Travel changes me. The more I experience, the more I seem to understand the human condition. I have a student intern coming in for the spring semester and one of the things that set him apart from others, was he has been around the world, lived in a variety of very diverse places, his insight into life is shaped by the experience. His wisdom is beyond his years.
I am always looking for seeds of wisdom, insight into understanding the adventure.
A second part to today's entry. I have made bread a couple of times recently. I had gotten into the habit of buying from a local baker at the Saturday farmers market. The last couple of Saturdays it has been cold, like 10 degrees colder than freezing (23F about -6C) and I didn't go to the market. As it has been for the past 250 years, the market is outside.
Bread is not hard to make. It is nothing to be afraid of. When I first made it I kneaded it by hand, I was younger and fitter then. I use a Kitchen Aid Stand mixer with a dough hook.
Here is how.
About 3/4 of a cup of warm water, 110 F, or maybe a degree or so less. Mix into that a tablespoon of sugar and 1 1/2 tablespoons of rapid rise dry active yeast. I buy yeast in 1 pound bags, and store it in the freezer in a tightly lidded mason jar. You can order it on Amazon, I have 2 or 3 pounds in the freezer (if you are close by, I have more than I will use, I'd be glad to give away a couple of pounds, long story my order ended up being duplicated the last time around.)
Put 3 cups of bread flour into the mixing bowl. I use King Arthur or Bobs Red Mill. They are a little better quality. Bread flour has a higher protein or glutton content. Add about 1/2 a teaspoon of salt. Melt 3 or 4 tablespoons of butter (I use Kerrygold salted.) Mix the salt and butter in with the flour with a spoon.
By now the yeast mixture should be bubbly and frothy. If not the either the water was too hot (I use always temp it) or the yeast is dead. If the yeast is dead, you need fresh. It stores well in the freezer, but not so well at room temp.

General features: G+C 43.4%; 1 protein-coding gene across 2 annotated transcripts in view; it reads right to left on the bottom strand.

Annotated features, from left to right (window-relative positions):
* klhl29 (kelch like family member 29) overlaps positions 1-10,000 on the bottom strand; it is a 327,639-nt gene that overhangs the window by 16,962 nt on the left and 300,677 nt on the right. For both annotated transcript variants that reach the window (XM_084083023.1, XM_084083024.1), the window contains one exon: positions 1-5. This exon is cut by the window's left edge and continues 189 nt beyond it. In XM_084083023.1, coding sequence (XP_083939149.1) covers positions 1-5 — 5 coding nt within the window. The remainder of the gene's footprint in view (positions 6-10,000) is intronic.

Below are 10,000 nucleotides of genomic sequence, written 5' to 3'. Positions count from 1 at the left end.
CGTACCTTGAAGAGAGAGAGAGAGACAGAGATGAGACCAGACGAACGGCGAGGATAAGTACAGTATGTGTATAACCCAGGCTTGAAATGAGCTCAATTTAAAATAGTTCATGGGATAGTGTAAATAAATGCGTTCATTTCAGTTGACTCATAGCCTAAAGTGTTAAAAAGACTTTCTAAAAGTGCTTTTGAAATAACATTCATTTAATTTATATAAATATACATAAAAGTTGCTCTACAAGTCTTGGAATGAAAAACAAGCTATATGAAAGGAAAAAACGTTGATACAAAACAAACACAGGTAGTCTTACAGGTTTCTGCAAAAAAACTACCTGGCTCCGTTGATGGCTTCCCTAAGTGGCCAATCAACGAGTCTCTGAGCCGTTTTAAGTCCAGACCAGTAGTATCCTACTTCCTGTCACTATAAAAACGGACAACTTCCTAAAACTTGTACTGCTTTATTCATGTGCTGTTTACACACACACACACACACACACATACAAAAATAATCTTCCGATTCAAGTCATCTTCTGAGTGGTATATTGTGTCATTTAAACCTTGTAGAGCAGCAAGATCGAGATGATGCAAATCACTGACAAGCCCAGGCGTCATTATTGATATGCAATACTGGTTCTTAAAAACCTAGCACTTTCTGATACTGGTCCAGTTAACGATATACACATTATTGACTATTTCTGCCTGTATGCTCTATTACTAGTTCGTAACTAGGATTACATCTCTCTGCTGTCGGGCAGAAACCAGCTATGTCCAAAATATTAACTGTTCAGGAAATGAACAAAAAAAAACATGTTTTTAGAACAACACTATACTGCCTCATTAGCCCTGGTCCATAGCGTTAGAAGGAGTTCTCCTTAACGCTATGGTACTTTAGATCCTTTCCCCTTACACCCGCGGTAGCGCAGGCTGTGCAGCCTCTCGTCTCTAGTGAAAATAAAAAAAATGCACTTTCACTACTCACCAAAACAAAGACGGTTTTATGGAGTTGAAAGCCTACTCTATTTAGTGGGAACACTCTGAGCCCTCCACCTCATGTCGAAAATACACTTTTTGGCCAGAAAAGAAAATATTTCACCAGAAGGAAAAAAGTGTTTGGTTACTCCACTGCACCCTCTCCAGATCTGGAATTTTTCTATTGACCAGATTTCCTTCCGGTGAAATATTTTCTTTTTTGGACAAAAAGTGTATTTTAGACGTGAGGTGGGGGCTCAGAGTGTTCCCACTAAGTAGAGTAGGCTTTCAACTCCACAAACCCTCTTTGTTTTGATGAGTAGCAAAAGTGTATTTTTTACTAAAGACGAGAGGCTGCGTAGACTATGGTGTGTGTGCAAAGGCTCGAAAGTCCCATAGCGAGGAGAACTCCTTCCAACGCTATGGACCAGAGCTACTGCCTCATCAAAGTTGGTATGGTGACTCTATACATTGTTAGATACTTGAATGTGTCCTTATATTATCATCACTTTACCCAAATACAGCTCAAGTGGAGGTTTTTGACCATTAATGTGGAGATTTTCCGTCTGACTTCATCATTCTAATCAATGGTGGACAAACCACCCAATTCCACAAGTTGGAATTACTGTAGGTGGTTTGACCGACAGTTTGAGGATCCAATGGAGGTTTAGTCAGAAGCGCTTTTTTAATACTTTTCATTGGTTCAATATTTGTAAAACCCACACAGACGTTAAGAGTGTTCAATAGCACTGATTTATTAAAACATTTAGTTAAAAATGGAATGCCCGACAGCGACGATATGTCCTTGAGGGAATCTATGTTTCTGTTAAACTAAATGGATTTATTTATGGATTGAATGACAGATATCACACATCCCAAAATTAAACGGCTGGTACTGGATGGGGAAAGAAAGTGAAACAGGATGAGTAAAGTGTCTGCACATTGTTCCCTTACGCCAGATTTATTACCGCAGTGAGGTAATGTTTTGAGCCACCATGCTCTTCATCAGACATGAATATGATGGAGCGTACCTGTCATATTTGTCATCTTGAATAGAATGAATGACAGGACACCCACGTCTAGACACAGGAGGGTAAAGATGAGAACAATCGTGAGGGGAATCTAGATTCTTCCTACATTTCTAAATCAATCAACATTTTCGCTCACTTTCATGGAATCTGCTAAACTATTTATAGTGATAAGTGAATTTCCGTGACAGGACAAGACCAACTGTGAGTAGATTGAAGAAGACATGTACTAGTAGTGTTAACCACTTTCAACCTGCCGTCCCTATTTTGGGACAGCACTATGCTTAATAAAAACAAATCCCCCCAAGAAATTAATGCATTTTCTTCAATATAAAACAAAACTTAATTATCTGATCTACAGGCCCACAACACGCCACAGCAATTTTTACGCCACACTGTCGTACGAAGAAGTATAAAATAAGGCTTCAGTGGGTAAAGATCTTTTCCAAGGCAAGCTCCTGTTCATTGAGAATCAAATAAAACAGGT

Pour the yeast mix into the flour mix, and stir until it starts to come together as a stiff clumpy mix. Put the bowl on the mixer, with the dough hook, lock the head down or the bowl up (depending on the model) and start on slightly above slow speed. In a minute or so, the dough should start to form a ball around the hook. If it does not, add a little more warm water, a tablespoon or two will usually do the trick. Start a timer for five minutes to time the kneading.
Grate, 4 or 5 ounces of cheese. Sharp cheddar, odds and ends of what you have on hand. About half way through the kneading stop the mixer and add the cheese, and resume kneading. The cheese will all but disappear into the bread dough.
When the five minutes are up, turn off the mixer, knead by hand for a few moments to form an elastic ball. Drizzle the mixer bowl lightly with olive oil, turn the dough in the oil, cover with a towel and let set to rise in a warm place for about 90 minutes. (I put mine six inches under a halogen under counter light.)
Spray a loaf pan with non-stick baking spray (I use Pam.)
When about doubled (or more) in bulk, punch down and knead into a ball and form a loaf shape. The dough will change in texture very quickly. Place in the loaf pan, cover with the towel, return to a warm place and let rise for about an hour.
About 20 minutes before the second rise is finished preheat the oven to about 375 degrees.
Bake 60 minutes at about 375 degrees. The loaf should turn out of pan easily, thump the bottom, it should sound hollow when done. Baking time will vary from oven to oven, and by altitude, and by weather.
Allow to cool for 2-hours or more on a cooling rack before slicing. A lot of great bread is ruined by trying to slice to soon.